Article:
Odorant specificity of single olfactory bulb neurons to amino acids in the channel catfish

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Odorant specificity to l-alpha-amino acids was determined for 245 olfactory bulb (OB) neurons recorded from 121 channel catfish. The initial tests included 4 amino acids representing acidic [monosodium glutamate (Glu)], basic [arginine (Arg)], and neutral [possessing short: alanine (Ala) and long: methionine (Met) side chains] amino acids that were previously indicated to bind to independent olfactory receptor sites. Ninety-one (37%) units (Group I) tested at 1, 10, and 100 microM showed high selectivity and were excited by only one of the 4 amino acids. Odorant specificity for the vast majority of Group I units did not change over the 3 s of response time analyzed. A total of 154 OB units (63%) (Group II) were excited by a second amino acid, but only at >/=10x odorant concentration. An additional 69 Group I units were tested with related amino acids and derivatives from 10(-9) to 10(-5) M to determine their excitatory odorant thresholds and selectivities. Two groups of units originally selective for Met were evident: those most sensitive to neutral amino acids having branched and linear side chains, respectively. OB units originally selective for Ala responded at low concentration to other similar amino acids. Units originally selective for Arg were excited at low concentration by amino acids possessing in their side chains at least 3 methylene groups and a terminal amide or guanidinium group. The specificities of the OB units determined electrophysiologically are sufficient to account for many of the previous results of behavioral discrimination of amino acids in this and related species.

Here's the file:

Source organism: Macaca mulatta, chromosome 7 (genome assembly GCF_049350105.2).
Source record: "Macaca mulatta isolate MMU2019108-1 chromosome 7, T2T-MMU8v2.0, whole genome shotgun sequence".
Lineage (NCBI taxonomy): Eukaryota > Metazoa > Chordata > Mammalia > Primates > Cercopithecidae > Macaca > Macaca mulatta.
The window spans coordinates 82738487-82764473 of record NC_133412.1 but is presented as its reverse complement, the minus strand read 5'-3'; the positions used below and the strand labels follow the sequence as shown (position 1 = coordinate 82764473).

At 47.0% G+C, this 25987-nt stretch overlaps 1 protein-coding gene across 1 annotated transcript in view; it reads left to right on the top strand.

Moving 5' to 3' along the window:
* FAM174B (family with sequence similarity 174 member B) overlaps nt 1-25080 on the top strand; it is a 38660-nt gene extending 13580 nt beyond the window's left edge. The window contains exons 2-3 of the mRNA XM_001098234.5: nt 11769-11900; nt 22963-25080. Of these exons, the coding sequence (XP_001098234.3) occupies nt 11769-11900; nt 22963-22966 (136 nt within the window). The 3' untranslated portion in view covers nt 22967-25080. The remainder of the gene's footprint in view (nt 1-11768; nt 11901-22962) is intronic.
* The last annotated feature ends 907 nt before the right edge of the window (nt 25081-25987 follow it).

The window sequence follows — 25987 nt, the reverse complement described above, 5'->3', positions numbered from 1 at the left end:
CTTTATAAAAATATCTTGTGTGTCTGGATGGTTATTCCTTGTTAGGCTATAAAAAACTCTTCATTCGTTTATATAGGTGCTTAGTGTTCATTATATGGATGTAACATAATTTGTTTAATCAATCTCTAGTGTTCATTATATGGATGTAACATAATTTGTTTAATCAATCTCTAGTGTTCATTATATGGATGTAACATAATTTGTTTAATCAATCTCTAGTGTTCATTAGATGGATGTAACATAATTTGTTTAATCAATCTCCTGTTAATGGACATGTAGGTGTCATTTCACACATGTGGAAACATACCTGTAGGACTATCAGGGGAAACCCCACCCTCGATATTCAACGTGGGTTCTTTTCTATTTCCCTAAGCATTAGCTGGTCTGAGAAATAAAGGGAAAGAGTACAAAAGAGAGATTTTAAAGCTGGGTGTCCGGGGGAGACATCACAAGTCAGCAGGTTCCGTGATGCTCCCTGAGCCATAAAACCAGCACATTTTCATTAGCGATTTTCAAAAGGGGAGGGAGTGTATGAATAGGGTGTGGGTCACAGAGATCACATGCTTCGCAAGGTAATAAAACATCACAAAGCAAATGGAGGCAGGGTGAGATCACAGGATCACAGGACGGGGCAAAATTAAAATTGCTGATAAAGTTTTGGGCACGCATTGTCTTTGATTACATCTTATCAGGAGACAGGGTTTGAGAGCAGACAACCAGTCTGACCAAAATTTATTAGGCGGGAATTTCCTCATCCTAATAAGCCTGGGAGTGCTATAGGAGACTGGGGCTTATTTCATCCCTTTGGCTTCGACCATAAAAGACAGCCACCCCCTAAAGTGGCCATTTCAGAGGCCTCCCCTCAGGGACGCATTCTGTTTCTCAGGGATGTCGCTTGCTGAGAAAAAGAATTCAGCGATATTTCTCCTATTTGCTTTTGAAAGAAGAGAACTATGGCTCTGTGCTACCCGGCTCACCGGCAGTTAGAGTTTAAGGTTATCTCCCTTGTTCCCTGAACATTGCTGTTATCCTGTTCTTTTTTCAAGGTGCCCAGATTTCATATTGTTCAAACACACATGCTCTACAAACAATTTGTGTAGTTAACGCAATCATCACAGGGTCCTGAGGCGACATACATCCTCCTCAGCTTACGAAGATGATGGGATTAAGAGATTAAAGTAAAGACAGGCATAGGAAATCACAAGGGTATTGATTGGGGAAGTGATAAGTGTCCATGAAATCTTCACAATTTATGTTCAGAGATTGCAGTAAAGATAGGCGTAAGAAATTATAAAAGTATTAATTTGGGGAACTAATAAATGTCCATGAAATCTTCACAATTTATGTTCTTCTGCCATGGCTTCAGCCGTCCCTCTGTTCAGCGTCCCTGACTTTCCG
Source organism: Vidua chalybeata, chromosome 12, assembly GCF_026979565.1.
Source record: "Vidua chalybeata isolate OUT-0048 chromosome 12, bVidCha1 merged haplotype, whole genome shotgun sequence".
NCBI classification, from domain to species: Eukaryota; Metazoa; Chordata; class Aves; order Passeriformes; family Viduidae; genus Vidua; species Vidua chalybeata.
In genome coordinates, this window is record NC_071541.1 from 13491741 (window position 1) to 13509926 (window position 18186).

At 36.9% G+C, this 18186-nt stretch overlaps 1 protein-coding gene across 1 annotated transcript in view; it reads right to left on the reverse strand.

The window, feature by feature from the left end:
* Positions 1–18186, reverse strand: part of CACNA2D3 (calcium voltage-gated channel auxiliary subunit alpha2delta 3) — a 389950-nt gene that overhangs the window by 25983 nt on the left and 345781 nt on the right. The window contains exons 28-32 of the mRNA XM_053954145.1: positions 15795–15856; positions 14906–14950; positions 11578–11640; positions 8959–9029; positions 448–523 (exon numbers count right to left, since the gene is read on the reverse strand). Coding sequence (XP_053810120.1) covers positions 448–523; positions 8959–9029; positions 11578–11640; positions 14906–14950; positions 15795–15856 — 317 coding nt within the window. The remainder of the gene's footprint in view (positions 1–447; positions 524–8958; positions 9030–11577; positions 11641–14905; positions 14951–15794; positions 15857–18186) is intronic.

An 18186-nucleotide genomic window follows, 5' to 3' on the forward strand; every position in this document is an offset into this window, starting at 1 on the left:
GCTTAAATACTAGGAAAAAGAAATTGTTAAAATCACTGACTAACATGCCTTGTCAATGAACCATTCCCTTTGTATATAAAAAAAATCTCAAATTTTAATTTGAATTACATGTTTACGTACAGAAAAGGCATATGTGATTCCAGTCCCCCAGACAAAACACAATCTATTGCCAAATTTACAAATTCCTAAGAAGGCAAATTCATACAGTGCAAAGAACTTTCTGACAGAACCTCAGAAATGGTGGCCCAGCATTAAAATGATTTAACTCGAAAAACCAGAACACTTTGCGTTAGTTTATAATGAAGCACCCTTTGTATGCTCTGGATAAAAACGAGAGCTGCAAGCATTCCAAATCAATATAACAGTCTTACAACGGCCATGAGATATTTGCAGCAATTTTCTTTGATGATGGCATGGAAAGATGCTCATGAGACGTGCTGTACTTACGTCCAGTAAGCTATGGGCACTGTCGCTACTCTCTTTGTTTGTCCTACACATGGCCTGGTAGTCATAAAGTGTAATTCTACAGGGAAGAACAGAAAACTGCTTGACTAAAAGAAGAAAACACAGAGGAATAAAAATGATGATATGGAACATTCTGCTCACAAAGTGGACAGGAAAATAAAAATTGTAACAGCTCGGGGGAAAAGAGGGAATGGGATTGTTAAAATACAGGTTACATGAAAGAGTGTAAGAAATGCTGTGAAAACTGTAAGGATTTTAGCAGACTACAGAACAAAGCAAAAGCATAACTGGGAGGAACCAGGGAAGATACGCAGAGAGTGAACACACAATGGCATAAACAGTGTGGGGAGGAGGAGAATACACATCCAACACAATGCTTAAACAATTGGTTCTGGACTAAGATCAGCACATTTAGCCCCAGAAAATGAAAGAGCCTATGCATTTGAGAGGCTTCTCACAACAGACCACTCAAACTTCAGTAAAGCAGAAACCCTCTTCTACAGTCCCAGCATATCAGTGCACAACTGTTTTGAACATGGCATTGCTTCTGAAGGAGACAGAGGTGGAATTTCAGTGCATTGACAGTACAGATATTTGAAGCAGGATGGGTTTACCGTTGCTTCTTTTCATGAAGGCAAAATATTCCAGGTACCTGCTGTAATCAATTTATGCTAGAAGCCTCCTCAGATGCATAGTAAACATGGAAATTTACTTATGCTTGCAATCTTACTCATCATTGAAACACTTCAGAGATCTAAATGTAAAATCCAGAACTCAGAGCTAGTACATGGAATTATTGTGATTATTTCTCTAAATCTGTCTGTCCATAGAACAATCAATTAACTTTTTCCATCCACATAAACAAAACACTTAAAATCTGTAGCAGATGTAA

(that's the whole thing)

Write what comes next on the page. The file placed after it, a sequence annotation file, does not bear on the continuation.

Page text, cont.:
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Journal of neurophysiology

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